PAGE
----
A pair of boots owned by Napoleon which were worn by him during his exile on the island of St Helena have been sold at auction in France.
Extracted from Antiques Trade Gazette | Anne Crane
Memorabilia or personal effects associated with Napoleon create continual interest and this pair of the emperor’s leather riding boots were no exception.
Made by his regular bootmaker, Jacques, who was based on the rue Montmartre in Paris, these boots were worn by him during his exile on the island of St Helena.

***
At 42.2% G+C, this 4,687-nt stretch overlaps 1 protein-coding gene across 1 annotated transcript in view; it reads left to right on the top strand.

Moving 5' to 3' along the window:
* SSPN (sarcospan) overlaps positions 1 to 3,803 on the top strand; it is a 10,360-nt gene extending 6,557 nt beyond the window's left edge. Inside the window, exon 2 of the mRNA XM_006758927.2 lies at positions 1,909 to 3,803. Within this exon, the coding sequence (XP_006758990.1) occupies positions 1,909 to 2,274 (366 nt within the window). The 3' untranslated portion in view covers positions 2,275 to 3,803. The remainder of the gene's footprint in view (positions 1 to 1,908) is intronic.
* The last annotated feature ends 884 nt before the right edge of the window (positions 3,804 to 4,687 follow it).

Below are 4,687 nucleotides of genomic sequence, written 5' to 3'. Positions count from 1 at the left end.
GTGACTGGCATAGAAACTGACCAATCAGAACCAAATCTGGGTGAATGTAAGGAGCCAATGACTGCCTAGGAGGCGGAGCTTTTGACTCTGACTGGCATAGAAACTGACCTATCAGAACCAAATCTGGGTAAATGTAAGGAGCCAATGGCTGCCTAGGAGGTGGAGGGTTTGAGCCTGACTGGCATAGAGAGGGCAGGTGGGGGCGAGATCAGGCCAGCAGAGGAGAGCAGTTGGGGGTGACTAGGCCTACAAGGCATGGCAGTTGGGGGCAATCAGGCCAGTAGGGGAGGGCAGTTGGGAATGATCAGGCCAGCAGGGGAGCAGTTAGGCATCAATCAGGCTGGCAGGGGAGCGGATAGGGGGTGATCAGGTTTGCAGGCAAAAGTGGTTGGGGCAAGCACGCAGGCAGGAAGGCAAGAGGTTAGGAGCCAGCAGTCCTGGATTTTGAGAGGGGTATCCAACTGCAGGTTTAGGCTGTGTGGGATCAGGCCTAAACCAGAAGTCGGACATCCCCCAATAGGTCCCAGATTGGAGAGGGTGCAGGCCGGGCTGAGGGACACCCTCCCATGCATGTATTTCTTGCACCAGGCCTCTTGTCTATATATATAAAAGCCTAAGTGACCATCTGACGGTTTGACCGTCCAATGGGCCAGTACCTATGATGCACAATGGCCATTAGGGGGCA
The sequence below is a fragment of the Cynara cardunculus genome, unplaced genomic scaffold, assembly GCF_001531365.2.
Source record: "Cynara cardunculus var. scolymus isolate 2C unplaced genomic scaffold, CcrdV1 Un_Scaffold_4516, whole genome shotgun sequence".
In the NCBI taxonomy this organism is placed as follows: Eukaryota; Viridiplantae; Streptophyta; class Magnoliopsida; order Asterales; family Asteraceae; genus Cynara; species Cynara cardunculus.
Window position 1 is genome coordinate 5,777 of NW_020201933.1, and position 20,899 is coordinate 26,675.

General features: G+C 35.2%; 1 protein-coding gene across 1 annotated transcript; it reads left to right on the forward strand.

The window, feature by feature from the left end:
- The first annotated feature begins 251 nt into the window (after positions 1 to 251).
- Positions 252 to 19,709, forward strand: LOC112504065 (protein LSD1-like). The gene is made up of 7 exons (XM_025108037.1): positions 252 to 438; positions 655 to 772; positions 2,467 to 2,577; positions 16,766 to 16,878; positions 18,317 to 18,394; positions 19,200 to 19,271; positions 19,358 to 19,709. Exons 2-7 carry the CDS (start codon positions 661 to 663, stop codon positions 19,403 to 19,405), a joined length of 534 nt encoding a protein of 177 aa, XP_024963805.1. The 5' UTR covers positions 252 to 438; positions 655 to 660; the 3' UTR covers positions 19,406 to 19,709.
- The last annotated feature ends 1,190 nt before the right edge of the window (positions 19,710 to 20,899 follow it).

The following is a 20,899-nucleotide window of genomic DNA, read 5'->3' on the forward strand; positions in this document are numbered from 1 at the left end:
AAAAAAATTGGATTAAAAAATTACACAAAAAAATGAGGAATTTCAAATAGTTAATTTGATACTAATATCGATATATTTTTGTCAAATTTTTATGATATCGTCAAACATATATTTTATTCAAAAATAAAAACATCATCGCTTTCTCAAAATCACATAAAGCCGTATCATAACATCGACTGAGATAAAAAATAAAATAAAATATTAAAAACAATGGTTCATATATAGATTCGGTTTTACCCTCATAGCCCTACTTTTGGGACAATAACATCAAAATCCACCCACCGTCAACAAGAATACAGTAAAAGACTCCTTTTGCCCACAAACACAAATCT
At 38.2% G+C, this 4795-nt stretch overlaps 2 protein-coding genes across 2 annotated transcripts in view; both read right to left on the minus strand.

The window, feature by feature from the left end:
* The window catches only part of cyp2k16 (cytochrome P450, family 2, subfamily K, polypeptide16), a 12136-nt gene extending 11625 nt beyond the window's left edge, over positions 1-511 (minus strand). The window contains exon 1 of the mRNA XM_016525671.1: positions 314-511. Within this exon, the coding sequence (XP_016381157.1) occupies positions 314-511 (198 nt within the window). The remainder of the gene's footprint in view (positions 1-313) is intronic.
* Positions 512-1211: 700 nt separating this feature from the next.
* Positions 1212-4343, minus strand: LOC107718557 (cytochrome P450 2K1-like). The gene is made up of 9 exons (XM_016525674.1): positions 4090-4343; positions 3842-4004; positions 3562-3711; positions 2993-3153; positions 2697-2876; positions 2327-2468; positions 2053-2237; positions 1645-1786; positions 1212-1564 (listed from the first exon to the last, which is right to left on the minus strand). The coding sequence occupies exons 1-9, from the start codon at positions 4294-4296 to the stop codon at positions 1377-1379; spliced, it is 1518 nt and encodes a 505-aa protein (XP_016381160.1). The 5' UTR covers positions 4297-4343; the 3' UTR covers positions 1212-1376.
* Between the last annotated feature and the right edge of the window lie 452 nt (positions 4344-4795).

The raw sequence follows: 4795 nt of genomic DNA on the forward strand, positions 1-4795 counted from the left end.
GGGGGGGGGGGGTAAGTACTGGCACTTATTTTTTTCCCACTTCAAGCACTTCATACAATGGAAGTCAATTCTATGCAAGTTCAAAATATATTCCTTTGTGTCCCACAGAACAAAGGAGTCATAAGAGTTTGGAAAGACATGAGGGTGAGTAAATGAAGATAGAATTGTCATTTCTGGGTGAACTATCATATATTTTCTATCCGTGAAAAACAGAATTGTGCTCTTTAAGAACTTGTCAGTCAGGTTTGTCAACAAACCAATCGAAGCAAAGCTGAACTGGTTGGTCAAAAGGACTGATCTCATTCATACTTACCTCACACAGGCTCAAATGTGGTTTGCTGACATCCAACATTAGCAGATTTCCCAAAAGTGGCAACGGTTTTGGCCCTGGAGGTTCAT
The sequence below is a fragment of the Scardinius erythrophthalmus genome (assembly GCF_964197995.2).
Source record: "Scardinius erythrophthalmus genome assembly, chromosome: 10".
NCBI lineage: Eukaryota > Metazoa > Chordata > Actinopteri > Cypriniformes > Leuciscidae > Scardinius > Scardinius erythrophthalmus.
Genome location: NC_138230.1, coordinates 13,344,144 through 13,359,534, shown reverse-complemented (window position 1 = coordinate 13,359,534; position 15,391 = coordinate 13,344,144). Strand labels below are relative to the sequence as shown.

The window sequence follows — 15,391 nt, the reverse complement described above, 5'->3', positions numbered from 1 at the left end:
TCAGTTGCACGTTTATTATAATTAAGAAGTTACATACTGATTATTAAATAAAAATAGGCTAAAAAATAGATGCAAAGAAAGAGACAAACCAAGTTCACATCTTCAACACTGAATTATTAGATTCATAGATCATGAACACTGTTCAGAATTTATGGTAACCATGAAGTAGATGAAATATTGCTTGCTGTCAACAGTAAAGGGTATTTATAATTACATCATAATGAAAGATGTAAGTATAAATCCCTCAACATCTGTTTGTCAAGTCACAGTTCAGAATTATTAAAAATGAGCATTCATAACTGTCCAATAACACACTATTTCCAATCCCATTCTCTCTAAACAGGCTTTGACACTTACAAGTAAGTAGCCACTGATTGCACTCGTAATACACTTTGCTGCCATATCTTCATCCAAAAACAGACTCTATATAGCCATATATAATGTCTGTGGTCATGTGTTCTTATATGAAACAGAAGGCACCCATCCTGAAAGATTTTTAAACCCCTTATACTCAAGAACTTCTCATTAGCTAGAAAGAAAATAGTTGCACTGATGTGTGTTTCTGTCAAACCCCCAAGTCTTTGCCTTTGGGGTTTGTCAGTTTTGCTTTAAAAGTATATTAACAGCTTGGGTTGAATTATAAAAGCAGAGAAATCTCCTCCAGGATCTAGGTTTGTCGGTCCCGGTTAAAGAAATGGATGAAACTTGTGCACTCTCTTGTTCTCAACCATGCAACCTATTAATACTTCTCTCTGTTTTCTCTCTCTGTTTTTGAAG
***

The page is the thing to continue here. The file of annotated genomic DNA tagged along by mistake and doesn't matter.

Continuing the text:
Lent to sculptor
They were lent by one of the emperor’s comrades, General Bertrand, to the sculptor Carlo Marochetti (1805-67) who was working on an equestrian statue of Napoleon.
The sculptor’s son, the Baron Marochetti, gave them to senator Paul Le Roux, in whose family they had remained until they were consigned to auction at Binoche et Giquello with an estimate of €50,000-80,000.
In the sale at the Drouot auction centre on November 29 they were bid to a hammer price of €91,000 (£77,780) (plus 26.6/22/12% buyer’s premium).